Three new reports on partnership working between faith and local government.

Locog forces charity fundraiser to ditch Olympics theme

Greentop Community Circus in Sheffield has been forced to abandon the Olympic theme of its forthcoming fundraising cabaret event after being contacted by the Olympic organising committee.

The circus arts charity had planned to mark the Games by theming its monthly Greentop Cabaret fundraiser as an Olympics Cabaret, but had to change it to the Sports Day Cabaret after Locog got in touch.

The Greentop Youth Circus had also chosen the Olympics as the theme of its end-of-year show but the children will now have to rethink their plans.

The email from Locog said the circus was benefiting from an “unauthorised association” and had flouted the rules of the London Olympic Games and Paralympic Games Act 2006.  The words ‘Olympic’ and ‘Paralympic’ are copyrighted.

Coincidentally, Locog delivered the news to the charity on the same day that the Olympic torch came to Sheffield.

Megan Flynn, who joined the charity in June as venue director with responsibility for events, said: “I was really looking forward to celebrating the Olympics, instead on the day the torch came to Sheffield I spent a good part of the day erasing all mention of them.”

James Harkness, manager of Greentop’s events, said: “We are happy to clarify that Greentop Circus is not an official sponsor of the London 2012 Olympic Games, and that neither the charity, nor any of the themed acts and performers on our website, are in any way connected to the Olympics.”

The case has echoes of the case of Staffordshire florist Lisa Cross, who was ordered to remove her window display featuring the Olympic rings made from coloured tissue paper.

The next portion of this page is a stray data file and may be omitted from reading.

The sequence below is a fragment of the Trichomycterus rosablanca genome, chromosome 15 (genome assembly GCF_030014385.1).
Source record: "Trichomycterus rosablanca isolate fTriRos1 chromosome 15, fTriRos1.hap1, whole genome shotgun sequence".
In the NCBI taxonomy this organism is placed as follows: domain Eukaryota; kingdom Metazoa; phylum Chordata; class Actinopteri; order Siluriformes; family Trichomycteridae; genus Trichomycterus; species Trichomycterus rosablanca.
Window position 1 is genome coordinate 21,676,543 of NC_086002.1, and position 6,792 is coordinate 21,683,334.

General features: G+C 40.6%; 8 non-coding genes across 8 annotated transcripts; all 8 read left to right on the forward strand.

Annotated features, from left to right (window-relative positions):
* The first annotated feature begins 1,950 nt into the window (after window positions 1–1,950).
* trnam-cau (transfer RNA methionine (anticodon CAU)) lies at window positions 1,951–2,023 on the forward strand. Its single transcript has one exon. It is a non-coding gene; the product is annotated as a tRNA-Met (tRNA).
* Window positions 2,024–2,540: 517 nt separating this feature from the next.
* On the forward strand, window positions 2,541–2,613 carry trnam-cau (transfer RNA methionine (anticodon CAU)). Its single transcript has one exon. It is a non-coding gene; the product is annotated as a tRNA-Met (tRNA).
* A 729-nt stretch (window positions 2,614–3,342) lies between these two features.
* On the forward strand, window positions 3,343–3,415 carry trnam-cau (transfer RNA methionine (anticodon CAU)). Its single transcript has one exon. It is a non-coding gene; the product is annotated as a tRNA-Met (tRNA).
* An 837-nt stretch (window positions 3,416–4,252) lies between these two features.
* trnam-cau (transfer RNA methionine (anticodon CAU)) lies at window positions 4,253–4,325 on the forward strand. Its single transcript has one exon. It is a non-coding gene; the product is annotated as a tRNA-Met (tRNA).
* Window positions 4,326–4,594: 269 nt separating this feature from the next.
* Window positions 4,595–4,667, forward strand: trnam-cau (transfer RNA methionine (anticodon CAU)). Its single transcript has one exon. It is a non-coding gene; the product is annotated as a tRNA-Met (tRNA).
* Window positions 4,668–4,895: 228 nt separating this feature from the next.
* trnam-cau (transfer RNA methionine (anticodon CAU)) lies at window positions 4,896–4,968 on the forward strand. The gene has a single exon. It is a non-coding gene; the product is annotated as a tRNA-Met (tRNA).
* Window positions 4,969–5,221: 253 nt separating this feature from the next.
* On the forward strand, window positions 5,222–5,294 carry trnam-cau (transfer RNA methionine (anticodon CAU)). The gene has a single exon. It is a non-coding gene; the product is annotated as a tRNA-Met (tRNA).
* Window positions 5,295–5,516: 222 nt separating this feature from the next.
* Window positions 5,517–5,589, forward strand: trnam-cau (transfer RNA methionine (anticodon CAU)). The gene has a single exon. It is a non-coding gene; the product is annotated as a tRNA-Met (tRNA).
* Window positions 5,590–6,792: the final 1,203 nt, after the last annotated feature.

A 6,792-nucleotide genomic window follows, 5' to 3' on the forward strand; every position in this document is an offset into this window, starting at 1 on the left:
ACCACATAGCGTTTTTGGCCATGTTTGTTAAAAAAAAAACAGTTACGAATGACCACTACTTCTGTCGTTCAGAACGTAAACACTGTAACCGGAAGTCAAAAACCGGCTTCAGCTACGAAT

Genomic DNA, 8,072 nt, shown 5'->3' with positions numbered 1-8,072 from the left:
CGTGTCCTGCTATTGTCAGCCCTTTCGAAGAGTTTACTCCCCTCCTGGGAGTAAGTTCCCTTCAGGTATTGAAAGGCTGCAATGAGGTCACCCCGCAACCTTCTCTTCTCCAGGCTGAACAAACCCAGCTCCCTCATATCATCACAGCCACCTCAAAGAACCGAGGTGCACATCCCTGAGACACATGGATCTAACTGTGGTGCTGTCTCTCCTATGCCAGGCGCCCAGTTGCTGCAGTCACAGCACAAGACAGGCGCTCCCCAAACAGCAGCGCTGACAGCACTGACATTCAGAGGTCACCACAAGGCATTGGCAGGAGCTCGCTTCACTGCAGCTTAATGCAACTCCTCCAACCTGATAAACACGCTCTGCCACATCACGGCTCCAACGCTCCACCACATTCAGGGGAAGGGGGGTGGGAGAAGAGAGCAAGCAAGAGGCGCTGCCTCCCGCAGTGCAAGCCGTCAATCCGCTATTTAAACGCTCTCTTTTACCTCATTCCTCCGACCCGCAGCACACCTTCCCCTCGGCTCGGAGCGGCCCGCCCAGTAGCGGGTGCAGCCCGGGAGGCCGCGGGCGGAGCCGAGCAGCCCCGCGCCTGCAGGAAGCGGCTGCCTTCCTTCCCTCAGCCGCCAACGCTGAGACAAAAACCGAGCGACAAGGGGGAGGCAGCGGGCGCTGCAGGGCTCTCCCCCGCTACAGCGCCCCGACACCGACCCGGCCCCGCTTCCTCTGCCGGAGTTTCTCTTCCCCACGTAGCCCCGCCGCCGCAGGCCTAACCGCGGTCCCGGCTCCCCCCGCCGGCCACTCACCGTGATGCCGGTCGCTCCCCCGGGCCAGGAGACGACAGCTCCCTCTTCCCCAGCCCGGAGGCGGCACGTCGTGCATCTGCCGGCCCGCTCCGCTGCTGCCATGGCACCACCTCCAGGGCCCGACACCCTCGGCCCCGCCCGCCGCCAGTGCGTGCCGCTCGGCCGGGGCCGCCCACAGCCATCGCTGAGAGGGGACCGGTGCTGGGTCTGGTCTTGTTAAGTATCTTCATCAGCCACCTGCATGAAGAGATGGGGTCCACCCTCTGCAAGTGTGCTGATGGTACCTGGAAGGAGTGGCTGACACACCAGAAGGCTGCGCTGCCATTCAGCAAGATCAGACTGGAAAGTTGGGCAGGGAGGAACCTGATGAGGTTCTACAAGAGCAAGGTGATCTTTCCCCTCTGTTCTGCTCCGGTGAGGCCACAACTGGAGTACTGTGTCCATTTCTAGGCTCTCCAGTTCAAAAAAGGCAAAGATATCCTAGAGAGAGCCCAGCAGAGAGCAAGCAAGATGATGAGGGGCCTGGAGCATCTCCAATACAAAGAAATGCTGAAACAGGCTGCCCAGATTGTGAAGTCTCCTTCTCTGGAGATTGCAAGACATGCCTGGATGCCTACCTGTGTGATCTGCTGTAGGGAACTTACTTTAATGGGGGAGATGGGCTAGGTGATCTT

'The law stinks'

Trademark attorney Mat Healey, from Bates Wells and Braithwaite, is scathing about the disproportionate powers given to the Olympic authorities in the Act.  

“I think the law stinks,” he told civilsociety.co.uk. “If they had just said something like, ‘you must not pass yourself off as an official sponsor or claim to be economically connected to the Olympics when you are not’, that would have been fine.  

But instead, he said, the Act provides a list of examples of infringements that is not prescriptive, enabling Locog to interpret the law however it sees fit.

“It’s worked a treat for them,” Healey said. “I am not aware of any other charities that have broken the rules because I suspect what has happened is that Locog have managed to scare everyone by doing such a good job of publicising these minor cases, like the florist.

“Everyone knows that you can’t do anything Olympic-related," Healey said.

“So much for the Games being inclusive and improving access to sport and benefiting local communities and local businesses – it’s had the exact opposite effect.”

This article was taken from www.civilsociety.co.uk – http://www.civilsociety.co.uk/fundraising/news/content/12975/